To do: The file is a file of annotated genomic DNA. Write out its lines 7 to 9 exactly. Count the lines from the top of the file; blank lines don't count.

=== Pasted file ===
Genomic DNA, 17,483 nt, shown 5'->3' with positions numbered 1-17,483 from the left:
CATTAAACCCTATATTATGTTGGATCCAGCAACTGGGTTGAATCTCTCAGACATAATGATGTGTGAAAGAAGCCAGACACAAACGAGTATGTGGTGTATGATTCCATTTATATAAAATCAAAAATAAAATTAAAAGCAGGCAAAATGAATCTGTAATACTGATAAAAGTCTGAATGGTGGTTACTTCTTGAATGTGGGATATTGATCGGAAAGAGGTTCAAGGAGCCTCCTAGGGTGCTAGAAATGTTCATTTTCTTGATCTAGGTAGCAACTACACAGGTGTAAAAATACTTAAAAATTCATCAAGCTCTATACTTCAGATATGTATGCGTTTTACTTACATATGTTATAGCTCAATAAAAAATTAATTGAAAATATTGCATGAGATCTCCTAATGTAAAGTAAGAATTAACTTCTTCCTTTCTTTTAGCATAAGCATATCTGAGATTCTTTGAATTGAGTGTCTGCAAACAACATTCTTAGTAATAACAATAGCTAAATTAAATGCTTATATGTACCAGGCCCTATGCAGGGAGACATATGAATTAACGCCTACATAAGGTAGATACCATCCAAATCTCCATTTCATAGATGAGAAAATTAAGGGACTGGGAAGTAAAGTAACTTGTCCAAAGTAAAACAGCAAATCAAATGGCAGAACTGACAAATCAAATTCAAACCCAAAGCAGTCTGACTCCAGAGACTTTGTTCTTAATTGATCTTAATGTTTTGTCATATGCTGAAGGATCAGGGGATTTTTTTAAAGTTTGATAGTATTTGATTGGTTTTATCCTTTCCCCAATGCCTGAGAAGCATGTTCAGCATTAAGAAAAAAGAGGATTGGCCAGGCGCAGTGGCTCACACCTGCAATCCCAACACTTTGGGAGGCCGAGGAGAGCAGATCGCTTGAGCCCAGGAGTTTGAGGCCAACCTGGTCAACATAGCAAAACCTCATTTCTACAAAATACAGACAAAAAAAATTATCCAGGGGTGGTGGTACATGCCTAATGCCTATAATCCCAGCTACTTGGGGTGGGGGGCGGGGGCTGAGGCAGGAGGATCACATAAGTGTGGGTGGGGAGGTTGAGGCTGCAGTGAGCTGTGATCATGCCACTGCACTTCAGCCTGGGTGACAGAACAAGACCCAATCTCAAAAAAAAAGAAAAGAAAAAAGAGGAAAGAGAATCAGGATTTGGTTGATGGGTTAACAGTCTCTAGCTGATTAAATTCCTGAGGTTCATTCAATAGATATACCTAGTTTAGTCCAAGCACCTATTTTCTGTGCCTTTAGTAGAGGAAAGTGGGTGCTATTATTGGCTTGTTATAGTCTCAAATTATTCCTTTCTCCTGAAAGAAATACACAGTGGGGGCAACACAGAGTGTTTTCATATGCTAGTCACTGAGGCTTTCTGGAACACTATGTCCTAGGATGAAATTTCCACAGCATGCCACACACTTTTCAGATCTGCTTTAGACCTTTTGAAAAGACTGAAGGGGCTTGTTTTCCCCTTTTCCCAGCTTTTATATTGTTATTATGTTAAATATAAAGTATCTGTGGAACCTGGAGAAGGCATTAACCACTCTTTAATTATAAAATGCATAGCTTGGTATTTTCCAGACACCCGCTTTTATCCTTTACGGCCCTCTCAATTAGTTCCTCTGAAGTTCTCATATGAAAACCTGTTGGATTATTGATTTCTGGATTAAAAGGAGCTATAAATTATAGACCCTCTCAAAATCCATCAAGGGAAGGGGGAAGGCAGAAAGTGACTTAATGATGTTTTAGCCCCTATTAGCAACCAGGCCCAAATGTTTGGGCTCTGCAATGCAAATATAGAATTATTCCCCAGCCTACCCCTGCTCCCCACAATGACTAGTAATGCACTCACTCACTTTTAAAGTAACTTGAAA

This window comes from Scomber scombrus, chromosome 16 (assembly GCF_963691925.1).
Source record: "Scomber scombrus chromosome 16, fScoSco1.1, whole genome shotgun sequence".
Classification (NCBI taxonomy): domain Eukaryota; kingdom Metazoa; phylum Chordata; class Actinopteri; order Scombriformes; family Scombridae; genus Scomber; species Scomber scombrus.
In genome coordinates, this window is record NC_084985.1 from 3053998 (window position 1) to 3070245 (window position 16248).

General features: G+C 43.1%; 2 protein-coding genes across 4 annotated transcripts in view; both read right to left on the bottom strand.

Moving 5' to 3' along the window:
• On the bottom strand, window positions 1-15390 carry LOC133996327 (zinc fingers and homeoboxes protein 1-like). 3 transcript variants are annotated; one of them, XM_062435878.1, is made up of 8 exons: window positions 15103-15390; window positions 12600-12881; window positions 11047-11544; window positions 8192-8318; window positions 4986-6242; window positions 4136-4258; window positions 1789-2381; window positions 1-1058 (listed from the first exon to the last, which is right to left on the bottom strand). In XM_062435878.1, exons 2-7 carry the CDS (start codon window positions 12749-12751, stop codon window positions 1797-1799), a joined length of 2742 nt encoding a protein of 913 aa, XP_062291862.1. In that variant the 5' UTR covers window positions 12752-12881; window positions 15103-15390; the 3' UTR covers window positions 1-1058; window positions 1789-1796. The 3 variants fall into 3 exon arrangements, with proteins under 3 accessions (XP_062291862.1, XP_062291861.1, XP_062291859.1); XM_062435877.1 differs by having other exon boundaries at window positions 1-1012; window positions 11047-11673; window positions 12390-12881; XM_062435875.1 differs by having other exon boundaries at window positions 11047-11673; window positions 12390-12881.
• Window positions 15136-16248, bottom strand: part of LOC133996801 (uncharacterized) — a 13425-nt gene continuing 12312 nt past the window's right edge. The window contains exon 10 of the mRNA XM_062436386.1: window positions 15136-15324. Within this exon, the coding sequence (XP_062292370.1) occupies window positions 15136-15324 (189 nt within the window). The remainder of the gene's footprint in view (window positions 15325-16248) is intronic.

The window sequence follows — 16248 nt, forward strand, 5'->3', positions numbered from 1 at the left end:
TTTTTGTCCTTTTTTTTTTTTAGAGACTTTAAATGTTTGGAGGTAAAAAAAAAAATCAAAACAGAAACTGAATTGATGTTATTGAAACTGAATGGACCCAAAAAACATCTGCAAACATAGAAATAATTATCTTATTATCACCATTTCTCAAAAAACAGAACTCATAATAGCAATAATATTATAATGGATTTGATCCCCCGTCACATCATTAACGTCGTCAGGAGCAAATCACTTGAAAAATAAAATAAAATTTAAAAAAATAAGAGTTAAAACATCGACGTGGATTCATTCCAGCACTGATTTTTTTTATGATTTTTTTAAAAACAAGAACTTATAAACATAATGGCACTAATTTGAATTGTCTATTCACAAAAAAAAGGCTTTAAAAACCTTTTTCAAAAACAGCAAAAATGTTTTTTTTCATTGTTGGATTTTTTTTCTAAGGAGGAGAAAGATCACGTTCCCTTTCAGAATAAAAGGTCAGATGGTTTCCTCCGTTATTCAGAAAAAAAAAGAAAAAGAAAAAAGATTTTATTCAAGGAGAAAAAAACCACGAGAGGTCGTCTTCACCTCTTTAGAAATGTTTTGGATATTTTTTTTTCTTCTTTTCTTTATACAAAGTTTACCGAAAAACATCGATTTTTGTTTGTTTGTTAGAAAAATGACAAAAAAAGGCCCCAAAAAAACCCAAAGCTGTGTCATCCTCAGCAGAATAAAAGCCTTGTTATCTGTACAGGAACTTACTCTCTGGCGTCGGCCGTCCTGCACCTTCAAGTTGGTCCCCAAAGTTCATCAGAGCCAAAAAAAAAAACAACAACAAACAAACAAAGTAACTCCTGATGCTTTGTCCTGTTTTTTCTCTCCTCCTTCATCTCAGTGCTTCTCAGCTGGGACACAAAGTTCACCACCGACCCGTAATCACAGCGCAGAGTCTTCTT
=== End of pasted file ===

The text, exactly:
General features: G+C 43.1%; 2 protein-coding genes across 4 annotated transcripts in view; both read right to left on the bottom strand.

Moving 5' to 3' along the window:
• On the bottom strand, window positions 1-15390 carry LOC133996327 (zinc fingers and homeoboxes protein 1-like). 3 transcript variants are annotated; one of them, XM_062435878.1, is made up of 8 exons: window positions 15103-15390; window positions 12600-12881; window positions 11047-11544; window positions 8192-8318; window positions 4986-6242; window positions 4136-4258; window positions 1789-2381; window positions 1-1058 (listed from the first exon to the last, which is right to left on the bottom strand). In XM_062435878.1, exons 2-7 carry the CDS (start codon window positions 12749-12751, stop codon window positions 1797-1799), a joined length of 2742 nt encoding a protein of 913 aa, XP_062291862.1. In that variant the 5' UTR covers window positions 12752-12881; window positions 15103-15390; the 3' UTR covers window positions 1-1058; window positions 1789-1796. The 3 variants fall into 3 exon arrangements, with proteins under 3 accessions (XP_062291862.1, XP_062291861.1, XP_062291859.1); XM_062435877.1 differs by having other exon boundaries at window positions 1-1012; window positions 11047-11673; window positions 12390-12881; XM_062435875.1 differs by having other exon boundaries at window positions 11047-11673; window positions 12390-12881.